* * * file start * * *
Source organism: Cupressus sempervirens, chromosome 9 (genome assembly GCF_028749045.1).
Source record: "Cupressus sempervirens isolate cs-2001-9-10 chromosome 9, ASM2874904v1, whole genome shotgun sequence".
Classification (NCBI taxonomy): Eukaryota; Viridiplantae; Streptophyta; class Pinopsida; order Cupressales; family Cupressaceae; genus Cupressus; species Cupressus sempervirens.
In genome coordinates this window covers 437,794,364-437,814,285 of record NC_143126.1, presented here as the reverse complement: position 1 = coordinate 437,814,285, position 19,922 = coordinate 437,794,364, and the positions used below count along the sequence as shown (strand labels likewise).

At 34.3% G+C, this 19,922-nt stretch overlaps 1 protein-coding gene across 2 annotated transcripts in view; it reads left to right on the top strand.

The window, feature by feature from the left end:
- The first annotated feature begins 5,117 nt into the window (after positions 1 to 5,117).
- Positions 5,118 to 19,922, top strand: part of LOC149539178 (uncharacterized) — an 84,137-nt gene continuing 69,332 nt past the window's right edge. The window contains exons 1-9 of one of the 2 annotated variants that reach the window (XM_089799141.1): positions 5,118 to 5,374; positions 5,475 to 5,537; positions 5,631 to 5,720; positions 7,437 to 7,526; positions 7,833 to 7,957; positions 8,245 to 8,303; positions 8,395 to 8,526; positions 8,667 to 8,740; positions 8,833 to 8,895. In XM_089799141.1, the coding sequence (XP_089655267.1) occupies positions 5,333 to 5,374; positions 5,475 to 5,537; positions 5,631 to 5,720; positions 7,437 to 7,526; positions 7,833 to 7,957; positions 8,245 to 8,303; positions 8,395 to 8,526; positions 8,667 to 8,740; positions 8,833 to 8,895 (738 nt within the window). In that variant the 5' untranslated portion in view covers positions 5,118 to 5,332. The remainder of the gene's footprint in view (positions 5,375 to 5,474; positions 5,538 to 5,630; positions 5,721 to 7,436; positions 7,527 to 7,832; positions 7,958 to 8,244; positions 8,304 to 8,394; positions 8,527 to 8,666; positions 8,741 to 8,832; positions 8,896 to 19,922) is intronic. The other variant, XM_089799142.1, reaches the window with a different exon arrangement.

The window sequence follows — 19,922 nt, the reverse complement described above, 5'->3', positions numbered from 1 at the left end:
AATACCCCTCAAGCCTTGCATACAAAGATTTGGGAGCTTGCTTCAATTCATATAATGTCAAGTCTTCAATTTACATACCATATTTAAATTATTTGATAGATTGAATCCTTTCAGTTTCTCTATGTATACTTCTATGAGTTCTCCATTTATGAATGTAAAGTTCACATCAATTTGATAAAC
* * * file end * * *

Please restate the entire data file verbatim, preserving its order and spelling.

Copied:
Source organism: Cupressus sempervirens, chromosome 9 (genome assembly GCF_028749045.1).
Source record: "Cupressus sempervirens isolate cs-2001-9-10 chromosome 9, ASM2874904v1, whole genome shotgun sequence".
Classification (NCBI taxonomy): Eukaryota; Viridiplantae; Streptophyta; class Pinopsida; order Cupressales; family Cupressaceae; genus Cupressus; species Cupressus sempervirens.
In genome coordinates this window covers 437,794,364-437,814,285 of record NC_143126.1, presented here as the reverse complement: position 1 = coordinate 437,814,285, position 19,922 = coordinate 437,794,364, and the positions used below count along the sequence as shown (strand labels likewise).

At 34.3% G+C, this 19,922-nt stretch overlaps 1 protein-coding gene across 2 annotated transcripts in view; it reads left to right on the top strand.

The window, feature by feature from the left end:
- The first annotated feature begins 5,117 nt into the window (after positions 1 to 5,117).
- Positions 5,118 to 19,922, top strand: part of LOC149539178 (uncharacterized) — an 84,137-nt gene continuing 69,332 nt past the window's right edge. The window contains exons 1-9 of one of the 2 annotated variants that reach the window (XM_089799141.1): positions 5,118 to 5,374; positions 5,475 to 5,537; positions 5,631 to 5,720; positions 7,437 to 7,526; positions 7,833 to 7,957; positions 8,245 to 8,303; positions 8,395 to 8,526; positions 8,667 to 8,740; positions 8,833 to 8,895. In XM_089799141.1, the coding sequence (XP_089655267.1) occupies positions 5,333 to 5,374; positions 5,475 to 5,537; positions 5,631 to 5,720; positions 7,437 to 7,526; positions 7,833 to 7,957; positions 8,245 to 8,303; positions 8,395 to 8,526; positions 8,667 to 8,740; positions 8,833 to 8,895 (738 nt within the window). In that variant the 5' untranslated portion in view covers positions 5,118 to 5,332. The remainder of the gene's footprint in view (positions 5,375 to 5,474; positions 5,538 to 5,630; positions 5,721 to 7,436; positions 7,527 to 7,832; positions 7,958 to 8,244; positions 8,304 to 8,394; positions 8,527 to 8,666; positions 8,741 to 8,832; positions 8,896 to 19,922) is intronic. The other variant, XM_089799142.1, reaches the window with a different exon arrangement.

The window sequence follows — 19,922 nt, the reverse complement described above, 5'->3', positions numbered from 1 at the left end:
AATACCCCTCAAGCCTTGCATACAAAGATTTGGGAGCTTGCTTCAATTCATATAATGTCAAGTCTTCAATTTACATACCATATTTAAATTATTTGATAGATTGAATCCTTTCAGTTTCTCTATGTATACTTCTATGAGTTCTCCATTTATGAATGTAAAGTTCACATCAATTTGATAAAC